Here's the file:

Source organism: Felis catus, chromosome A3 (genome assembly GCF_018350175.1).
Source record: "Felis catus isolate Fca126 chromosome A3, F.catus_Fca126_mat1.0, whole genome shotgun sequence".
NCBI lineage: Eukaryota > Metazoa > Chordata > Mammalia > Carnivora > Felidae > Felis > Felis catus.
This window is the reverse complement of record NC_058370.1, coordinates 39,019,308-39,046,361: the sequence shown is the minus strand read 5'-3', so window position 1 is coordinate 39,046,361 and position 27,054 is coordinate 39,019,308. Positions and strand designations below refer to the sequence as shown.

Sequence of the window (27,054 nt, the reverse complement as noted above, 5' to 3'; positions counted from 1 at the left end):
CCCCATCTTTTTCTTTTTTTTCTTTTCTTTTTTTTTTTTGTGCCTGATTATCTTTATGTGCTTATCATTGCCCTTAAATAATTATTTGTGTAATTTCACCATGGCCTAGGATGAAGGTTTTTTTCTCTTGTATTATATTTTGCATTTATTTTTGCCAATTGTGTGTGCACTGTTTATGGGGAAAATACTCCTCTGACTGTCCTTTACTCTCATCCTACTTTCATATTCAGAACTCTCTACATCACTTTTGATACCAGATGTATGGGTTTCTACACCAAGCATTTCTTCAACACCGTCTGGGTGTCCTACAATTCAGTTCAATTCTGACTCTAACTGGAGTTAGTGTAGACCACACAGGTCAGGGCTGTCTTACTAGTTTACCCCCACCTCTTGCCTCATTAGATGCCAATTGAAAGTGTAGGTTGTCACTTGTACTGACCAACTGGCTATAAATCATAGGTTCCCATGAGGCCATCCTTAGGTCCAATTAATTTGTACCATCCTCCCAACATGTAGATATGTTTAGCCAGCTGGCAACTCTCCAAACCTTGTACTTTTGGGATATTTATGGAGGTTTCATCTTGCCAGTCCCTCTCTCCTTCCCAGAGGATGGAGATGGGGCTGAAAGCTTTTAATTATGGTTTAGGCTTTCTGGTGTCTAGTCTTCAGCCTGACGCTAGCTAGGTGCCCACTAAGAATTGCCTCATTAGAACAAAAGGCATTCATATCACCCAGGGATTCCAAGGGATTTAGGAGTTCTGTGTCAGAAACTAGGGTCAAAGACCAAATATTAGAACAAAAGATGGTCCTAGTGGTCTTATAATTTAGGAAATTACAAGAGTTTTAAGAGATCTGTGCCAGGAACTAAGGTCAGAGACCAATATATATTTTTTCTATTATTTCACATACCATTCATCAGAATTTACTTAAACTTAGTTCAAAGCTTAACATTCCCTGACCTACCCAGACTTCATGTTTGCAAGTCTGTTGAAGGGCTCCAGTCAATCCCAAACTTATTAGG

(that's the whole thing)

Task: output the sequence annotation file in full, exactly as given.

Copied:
Source organism: Felis catus, chromosome A3 (genome assembly GCF_018350175.1).
Source record: "Felis catus isolate Fca126 chromosome A3, F.catus_Fca126_mat1.0, whole genome shotgun sequence".
NCBI lineage: Eukaryota > Metazoa > Chordata > Mammalia > Carnivora > Felidae > Felis > Felis catus.
This window is the reverse complement of record NC_058370.1, coordinates 39,019,308-39,046,361: the sequence shown is the minus strand read 5'-3', so window position 1 is coordinate 39,046,361 and position 27,054 is coordinate 39,019,308. Positions and strand designations below refer to the sequence as shown.

Sequence of the window (27,054 nt, the reverse complement as noted above, 5' to 3'; positions counted from 1 at the left end):
CCCCATCTTTTTCTTTTTTTTCTTTTCTTTTTTTTTTTTGTGCCTGATTATCTTTATGTGCTTATCATTGCCCTTAAATAATTATTTGTGTAATTTCACCATGGCCTAGGATGAAGGTTTTTTTCTCTTGTATTATATTTTGCATTTATTTTTGCCAATTGTGTGTGCACTGTTTATGGGGAAAATACTCCTCTGACTGTCCTTTACTCTCATCCTACTTTCATATTCAGAACTCTCTACATCACTTTTGATACCAGATGTATGGGTTTCTACACCAAGCATTTCTTCAACACCGTCTGGGTGTCCTACAATTCAGTTCAATTCTGACTCTAACTGGAGTTAGTGTAGACCACACAGGTCAGGGCTGTCTTACTAGTTTACCCCCACCTCTTGCCTCATTAGATGCCAATTGAAAGTGTAGGTTGTCACTTGTACTGACCAACTGGCTATAAATCATAGGTTCCCATGAGGCCATCCTTAGGTCCAATTAATTTGTACCATCCTCCCAACATGTAGATATGTTTAGCCAGCTGGCAACTCTCCAAACCTTGTACTTTTGGGATATTTATGGAGGTTTCATCTTGCCAGTCCCTCTCTCCTTCCCAGAGGATGGAGATGGGGCTGAAAGCTTTTAATTATGGTTTAGGCTTTCTGGTGTCTAGTCTTCAGCCTGACGCTAGCTAGGTGCCCACTAAGAATTGCCTCATTAGAACAAAAGGCATTCATATCACCCAGGGATTCCAAGGGATTTAGGAGTTCTGTGTCAGAAACTAGGGTCAAAGACCAAATATTAGAACAAAAGATGGTCCTAGTGGTCTTATAATTTAGGAAATTACAAGAGTTTTAAGAGATCTGTGCCAGGAACTAAGGTCAGAGACCAATATATATTTTTTCTATTATTTCACATACCATTCATCAGAATTTACTTAAACTTAGTTCAAAGCTTAACATTCCCTGACCTACCCAGACTTCATGTTTGCAAGTCTGTTGAAGGGCTCCAGTCAATCCCAAACTTATTAGG